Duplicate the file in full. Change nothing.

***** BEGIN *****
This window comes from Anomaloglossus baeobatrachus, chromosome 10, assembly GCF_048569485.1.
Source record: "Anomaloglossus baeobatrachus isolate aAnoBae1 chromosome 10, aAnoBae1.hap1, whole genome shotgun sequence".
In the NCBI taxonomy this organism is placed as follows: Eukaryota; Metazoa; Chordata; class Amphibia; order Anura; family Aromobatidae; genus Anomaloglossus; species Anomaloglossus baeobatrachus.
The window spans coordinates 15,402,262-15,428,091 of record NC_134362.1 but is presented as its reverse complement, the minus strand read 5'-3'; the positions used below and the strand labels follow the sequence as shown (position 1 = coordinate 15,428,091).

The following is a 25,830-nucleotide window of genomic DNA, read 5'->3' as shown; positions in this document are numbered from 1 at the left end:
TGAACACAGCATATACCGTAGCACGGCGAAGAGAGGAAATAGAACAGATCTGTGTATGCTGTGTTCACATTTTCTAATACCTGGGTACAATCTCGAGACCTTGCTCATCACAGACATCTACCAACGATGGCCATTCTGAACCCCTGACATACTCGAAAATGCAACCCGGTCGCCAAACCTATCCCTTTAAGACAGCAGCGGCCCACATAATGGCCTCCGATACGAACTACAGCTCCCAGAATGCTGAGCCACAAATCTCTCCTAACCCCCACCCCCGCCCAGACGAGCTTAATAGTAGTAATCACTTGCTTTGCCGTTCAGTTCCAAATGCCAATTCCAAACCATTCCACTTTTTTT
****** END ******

This window comes from Anomaloglossus baeobatrachus, chromosome 10, assembly GCF_048569485.1.
Source record: "Anomaloglossus baeobatrachus isolate aAnoBae1 chromosome 10, aAnoBae1.hap1, whole genome shotgun sequence".
In the NCBI taxonomy this organism is placed as follows: Eukaryota; Metazoa; Chordata; class Amphibia; order Anura; family Aromobatidae; genus Anomaloglossus; species Anomaloglossus baeobatrachus.
The window spans coordinates 15,402,262-15,428,091 of record NC_134362.1 but is presented as its reverse complement, the minus strand read 5'-3'; the positions used below and the strand labels follow the sequence as shown (position 1 = coordinate 15,428,091).

The following is a 25,830-nucleotide window of genomic DNA, read 5'->3' as shown; positions in this document are numbered from 1 at the left end:
TGAACACAGCATATACCGTAGCACGGCGAAGAGAGGAAATAGAACAGATCTGTGTATGCTGTGTTCACATTTTCTAATACCTGGGTACAATCTCGAGACCTTGCTCATCACAGACATCTACCAACGATGGCCATTCTGAACCCCTGACATACTCGAAAATGCAACCCGGTCGCCAAACCTATCCCTTTAAGACAGCAGCGGCCCACATAATGGCCTCCGATACGAACTACAGCTCCCAGAATGCTGAGCCACAAATCTCTCCTAACCCCCACCCCCGCCCAGACGAGCTTAATAGTAGTAATCACTTGCTTTGCCGTTCAGTTCCAAATGCCAATTCCAAACCATTCCACTTTTTTT